Well, then it came time to do a 20 mi bike section. It was 12 pm and
we changed into cycling gear. Coming off a very painful foot section, being on a bike was like heaven. It didn’t realize until then how much I love riding. The speed you are going compared to running, the cooling wind and the legs just moving finally in the right direction – in circles! I felt like me again.
This time I could return the favor helping out a teammate when he didn’t feel well and I carried part of his stuff. I really enjoyed the dynamic of our team. Everyone helped out where they could. We rode to the paddle section and what timing, it started raining right for our transition. By then, it was 2 pm.
We dissembled our bikes to place them into the two canoes, put on lifejackets and off we were. The paddle section was a total of 18 miles with an orienteering section mid-paddle. Our two navigators were leading us perfectly to the checkpoints, which were located in the middle of nowhere (aka somewhere in the forest on no trail or any man-made feature).
Sometimes the brushes were so thick that it was hard to see my teammates.

One of the checkpoints was located on a super steep ridge but we were rewarded with wild blueberries (I waited to eat them until one of the guys put them in his mouth to see if they cause some serious consequences 😉 ) and an amazing view over other mountains we probably would climb up at some point during the race. 

Going downhill steep hills made my legs cramp. Here coming down from one of the orienteering check points. 
After an hour or so in the woods, we made our way back down a ridge when my teammate ahead of me accidentally stepped into a hornet hive. The hornets started attacking him and me. I froze and screamed like a girl. My teammate yelled “Run” and I think I set a new PR how fast I could run up a mountain. A few hornets chased me though and I ran and screamed some more. Finally, I got rid of them and I trekked back to my teammates. We counted at least 12 stings. After some antihistamine and alcohol pads we kept going as usual.

Back in the canoes we paddled for another few hours through few small rapids until we finally arrived at the take-out spot at 9pm to get out of the water.

Paddling down James River. You can see part of the bikes disassembled behind Mark
Shane and I in the boat for hours at that point.

We changed back into our wet bike gear, assembled our bikes and rode to the last orienteering section. We were 4 hours ahead of estimated schedule and made awesome time. If we kept going at that pace, we predicted to finish at 3:30am. When we arrived at the transition area, it was well into the night already. Maybe 11pm. We changed into our wet trekking gear, put our head lights on and took food with us for four hours – our conservative estimate for that section.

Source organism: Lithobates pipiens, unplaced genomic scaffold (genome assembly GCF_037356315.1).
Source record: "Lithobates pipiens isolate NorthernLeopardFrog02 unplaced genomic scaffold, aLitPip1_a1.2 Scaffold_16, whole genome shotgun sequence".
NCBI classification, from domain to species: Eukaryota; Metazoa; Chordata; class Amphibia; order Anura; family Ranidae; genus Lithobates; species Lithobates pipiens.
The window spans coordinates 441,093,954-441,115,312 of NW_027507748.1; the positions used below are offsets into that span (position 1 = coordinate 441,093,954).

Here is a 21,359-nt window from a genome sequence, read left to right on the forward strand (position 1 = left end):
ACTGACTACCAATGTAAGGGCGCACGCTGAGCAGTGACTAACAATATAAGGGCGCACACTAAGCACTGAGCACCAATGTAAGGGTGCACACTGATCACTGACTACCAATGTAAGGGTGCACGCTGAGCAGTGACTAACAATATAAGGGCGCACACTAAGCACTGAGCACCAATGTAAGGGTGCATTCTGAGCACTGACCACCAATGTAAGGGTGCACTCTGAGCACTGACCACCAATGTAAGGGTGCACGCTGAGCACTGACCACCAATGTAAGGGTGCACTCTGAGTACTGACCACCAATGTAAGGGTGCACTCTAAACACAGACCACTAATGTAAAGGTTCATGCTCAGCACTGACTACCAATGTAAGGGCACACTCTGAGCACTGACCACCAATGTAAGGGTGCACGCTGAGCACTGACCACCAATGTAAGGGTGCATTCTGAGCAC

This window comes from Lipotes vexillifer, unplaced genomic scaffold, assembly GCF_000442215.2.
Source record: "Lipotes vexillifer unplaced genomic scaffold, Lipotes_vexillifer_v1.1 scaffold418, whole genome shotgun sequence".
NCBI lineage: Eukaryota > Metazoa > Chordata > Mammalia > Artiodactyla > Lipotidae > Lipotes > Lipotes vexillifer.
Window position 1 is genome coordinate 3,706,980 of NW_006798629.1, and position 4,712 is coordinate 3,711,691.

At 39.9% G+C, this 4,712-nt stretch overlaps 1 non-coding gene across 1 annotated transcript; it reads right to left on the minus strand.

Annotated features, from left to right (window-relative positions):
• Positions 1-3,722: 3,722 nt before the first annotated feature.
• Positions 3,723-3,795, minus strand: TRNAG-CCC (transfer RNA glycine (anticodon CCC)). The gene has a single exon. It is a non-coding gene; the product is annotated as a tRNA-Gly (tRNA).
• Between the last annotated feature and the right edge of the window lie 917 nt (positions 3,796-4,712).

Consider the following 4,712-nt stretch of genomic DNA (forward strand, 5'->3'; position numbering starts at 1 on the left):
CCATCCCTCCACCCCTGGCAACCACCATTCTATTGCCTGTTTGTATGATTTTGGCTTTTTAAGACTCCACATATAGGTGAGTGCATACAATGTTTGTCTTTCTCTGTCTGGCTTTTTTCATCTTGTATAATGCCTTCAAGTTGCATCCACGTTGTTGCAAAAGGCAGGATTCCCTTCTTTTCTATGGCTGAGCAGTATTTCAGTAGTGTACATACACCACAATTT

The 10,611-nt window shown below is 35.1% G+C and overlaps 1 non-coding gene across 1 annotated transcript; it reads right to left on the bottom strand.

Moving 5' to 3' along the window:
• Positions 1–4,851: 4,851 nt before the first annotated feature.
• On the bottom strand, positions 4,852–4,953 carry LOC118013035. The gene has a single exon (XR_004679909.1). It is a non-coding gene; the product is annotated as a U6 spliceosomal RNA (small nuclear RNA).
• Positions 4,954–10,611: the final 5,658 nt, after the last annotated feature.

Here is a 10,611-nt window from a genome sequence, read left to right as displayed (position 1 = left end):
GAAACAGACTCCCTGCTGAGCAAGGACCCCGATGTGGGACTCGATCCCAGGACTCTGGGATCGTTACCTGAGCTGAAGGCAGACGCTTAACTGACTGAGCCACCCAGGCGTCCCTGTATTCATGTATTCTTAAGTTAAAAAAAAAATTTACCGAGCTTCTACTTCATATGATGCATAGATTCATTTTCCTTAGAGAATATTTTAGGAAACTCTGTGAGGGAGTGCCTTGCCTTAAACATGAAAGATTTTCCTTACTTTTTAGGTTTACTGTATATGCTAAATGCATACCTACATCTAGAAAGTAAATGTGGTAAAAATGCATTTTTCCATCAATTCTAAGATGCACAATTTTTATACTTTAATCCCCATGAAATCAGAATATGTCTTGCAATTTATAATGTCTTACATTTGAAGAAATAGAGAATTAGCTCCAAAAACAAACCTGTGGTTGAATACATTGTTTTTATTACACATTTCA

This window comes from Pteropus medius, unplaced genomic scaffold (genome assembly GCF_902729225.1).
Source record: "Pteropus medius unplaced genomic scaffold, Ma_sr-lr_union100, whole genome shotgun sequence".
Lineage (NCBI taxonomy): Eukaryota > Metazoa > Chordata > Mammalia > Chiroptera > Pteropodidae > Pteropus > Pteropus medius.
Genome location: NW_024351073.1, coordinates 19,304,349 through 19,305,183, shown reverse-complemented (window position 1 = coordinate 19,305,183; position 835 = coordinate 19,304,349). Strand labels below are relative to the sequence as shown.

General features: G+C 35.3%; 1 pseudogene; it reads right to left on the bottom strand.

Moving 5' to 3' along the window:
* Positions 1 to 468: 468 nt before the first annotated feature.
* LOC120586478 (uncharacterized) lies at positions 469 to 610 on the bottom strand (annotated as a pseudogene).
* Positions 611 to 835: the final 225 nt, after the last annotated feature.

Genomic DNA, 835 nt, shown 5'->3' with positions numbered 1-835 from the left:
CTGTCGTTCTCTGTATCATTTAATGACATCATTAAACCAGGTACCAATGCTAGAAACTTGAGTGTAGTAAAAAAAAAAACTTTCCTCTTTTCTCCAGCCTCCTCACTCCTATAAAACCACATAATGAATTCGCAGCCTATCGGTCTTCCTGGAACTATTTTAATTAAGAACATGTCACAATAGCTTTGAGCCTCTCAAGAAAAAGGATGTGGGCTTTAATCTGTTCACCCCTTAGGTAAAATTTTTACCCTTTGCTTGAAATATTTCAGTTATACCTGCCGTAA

All the checkpoints were in the woods on some random ridge. We had to get 11 checkpoints which were all optional (meaning they were not required to finish officially). Since the distance of each of them was short, four hours seemed completely reasonable.
How off we were!!!
We started trekking through thicket. Our legs got more and more torn from the thorns and sharp brushes.
I started to get tired. It was way past my usual bedtime.
The time we calculated for finding the first checkpoint had passed.
We were lost.
We had to trek back to a path to get some sort of orientation again and spent an hour or so trying to find ourselves on the map. (Later we learned that the map didn’t exactly match the reality.) We climbed up seemingly endless ridges through thickets.
I got increasingly tired. My legs didn’t want to move anymore. My motivation was not exactly 100% and I lagged behind my team big time.
All I wanted was to sit down and let them find the spot. It was more than obvious that I needed a break so we stopped for 15 minutes.
We shut the lights off and holy cow, it was dark. I did not even the see the moon. We were surrounded only by noises that were foreign to me. Crickets? Other insects? Bears? I didn’t know. I took my previous thought process back and I did not want my team to search for the checkpoint without me. I won’t stay here by myself!
Finally, after 1.5 hours we found the first checkpoint and from then on, we found the next checkpoints very quickly. However, we lost a lot of time and it was 2am by then. I dragged my feet slowly behind them and the pace we were going was not helping to cat
ch up with the lost time.
In fact, our navigators had to re-assess if we could get all points. Although I started feeling a little better, my teammates started to fade too. 
The view from the ridge earlier in the race.

 Climbing up ridges for 10+minutes and wading through thick brushes was very exhausting. Plus, we ran out of water because we were past our 4 hours we estimated for this orienteering section. Every time we stopped for navigational purposes, I dozed off.

At 4am, we found five of of the eleven optional checkpoints. Disappointing but we had to get back so we would not be late for the finish (which would result in penalty). We trekked back to our bikes and climbed up a mile-long ridge.
We finished at 6:30am and realized that we won! (We didn’t know until the end, because we don’t know how many checkpoints other team got).
Exhausted but very happy we all ate breakfast! That night I slept for 15 hours.